First, aside from the fact that this movie showcases the character Zu as being more of the star than the title character Music, the journey of Zu and how she grows in this movie is unrealistic because she never faces any real consequences for her actions, neither is there any realistic life-threatening situation that happens to Zu or Music resulting from Zu’s actions. It’s important to portray situations from a realistic perspective because that will allow your characters to feel more relatable and real. It will also allow that character’s growth in the story to feel more deserving and earned. One example of this would be a film made in 2015 called Jack of the Red Hearts, a story about a teenager named Jack who is a rebellious runaway who commits crimes alongside her sister Coke. One day, Jack gets caught shoplifting and manages to escape, but her sister Coke gets taken away and placed in the foster care system. In a desperate attempt to get her sister back, Jack meets a woman named Kay Adams and cons her way into being a caretaker for her autistic daughter, Glory. In this movie, we see a serious situation portrayed realistically. Even though Jack becomes a better person by bonding with Glory, bonding with her family, and falls in love with the son Robert, the truth still comes out about Jack’s dishonesty the family. Instead of having the movie ends with Jack being let off the hook, getting her sister back, and staying with the family, the film ends with Jack letting go of her sister by telling her to stay with her foster family, saying goodbye to Glory, and her family, and being taken to jail. Jack pays the price for her reckless behavior, which makes her character real and relatable, and it makes her growth in the film rewarding and deserving. Zu doesn’t have that in Sia’s movie Music; she’s an alcoholic drug dealer who simultaneously takes care of her autistic sister. In this situation, the realistic way of approaching this would be to have Zu serve time in prison for the illegal money she made for selling drugs or have Rudy put Zu in a life-threatening situation that affects Music since Zu lost all of Rudy’s money and drugs that she owed him. Either scenario would have allowed Zu to be held accountable for her actions, and it would have forced Zu to realize the error of her ways and the value of her sister as a person so that she can have a real desire for change that would have made her character real and relatable. Instead, she faces no jail time or consequences, and the film ends with Zu living happily with Ebo and Music in her apartment, which makes her growth in the film undeserving and unearned. Secondly, there was no guidance on how to represent autism in Sia’s movie Music properly. One of the biggest complaints that people have about Sia’s movie is that the main character Music is played by a neurotypical actress name Maddie Ziegler as stated by Senior Staff Columnist Dalia Maeroff who wrote the article Review: Sia’s movie “Music” is a disgrace, “I am going to start with the glaringly obvious — an autistic person should have been cast as the lead role in Sia’s movie “Music,” not Maddie Ziegler.”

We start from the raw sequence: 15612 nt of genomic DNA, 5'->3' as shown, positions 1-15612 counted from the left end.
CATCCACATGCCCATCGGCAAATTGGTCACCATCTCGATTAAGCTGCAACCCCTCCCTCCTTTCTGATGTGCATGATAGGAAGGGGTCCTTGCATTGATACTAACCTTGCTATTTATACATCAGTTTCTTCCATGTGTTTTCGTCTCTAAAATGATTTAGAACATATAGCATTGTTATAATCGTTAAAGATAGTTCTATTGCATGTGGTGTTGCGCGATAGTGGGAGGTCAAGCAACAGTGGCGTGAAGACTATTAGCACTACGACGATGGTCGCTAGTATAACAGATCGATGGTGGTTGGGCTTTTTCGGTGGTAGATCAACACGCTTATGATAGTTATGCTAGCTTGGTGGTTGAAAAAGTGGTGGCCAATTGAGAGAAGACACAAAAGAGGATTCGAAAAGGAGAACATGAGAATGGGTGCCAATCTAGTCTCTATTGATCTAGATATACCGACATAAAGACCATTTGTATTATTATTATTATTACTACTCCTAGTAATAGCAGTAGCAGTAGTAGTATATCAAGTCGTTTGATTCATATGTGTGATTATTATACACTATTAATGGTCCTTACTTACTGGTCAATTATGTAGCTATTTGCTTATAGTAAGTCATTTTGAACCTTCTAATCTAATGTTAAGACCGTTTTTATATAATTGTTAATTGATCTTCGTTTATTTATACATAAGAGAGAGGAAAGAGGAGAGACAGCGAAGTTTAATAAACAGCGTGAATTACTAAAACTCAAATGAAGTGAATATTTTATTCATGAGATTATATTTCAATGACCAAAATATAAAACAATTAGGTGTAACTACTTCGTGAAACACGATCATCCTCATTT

Now Maddie is not the only neurotypical actress to play a character that has autism. American Actress Dakota Fanning, who is neurotypical, played an autistic character named Wendy from the movie Please Stand By (which is my favorite autism movie of all time, and I will explain in a future blog post why it is). Even though I would have personally preferred an actual autistic actress playing the role, I enjoyed Dakota Fanning’s portrayal of the character. It represented Wendy as an autistic individual and not a symbolic poster child of autism as a whole, which was actually the objective of what Director Ben Lewin wanted for his movie, as he stated in an article titled Interview: Please Stand By Director Ben Lewin Boldly Depicts Communities He’s Never Depicted Before, “We wanted people to think of Wendy as an individual, not as a member of a class of people sharing a diagnosis.” I also appreciate the fact that in Please Stand By, we see the movie focus on Wendy as the main character. We get to see her desires, struggles, triumphs, and growth throughout the movie, making the audience connect with her and relate to her. Many people don’t feel that way about Music because we have little to no knowledge about her. We know she likes music, she likes dogs, she likes eggs, she has a love interest in a way to another nonverbal character name Felix, we also know that she likes to live in her own imagination on how she sees the world. Still, we don’t know her interests, her goals, her desires, her feelings about her grandmother’s death as well as Felix’s, we don’t even know how she feels about her place in Zu’s life as she’s forcibly dragged along her drug-dealing lifestyle. We never see Music struggle with anything; she never overcomes anything. She doesn’t grow, she doesn’t change, and that leaves a major disconnect between her and the audience because there’s little to nothing much there for people to connect and relate to. Another thing I would like to mention is the fact that there was zero involvement of the autism community in this project. It was not enough that they didn’t cast an autistic actress as the title role, but they also did not have any autistic writers, producers, or directors. Referring to a previous article, Dalia Maeroff expresses her anger about this issue when she states, “Autistic people should have been a part of the production of this movie every step of the way.” I’m not an expert on film production, but I know that whenever you are making a film about anything involving a community, you should have as many people around you as possible who are experts of that community or are personal members of that community.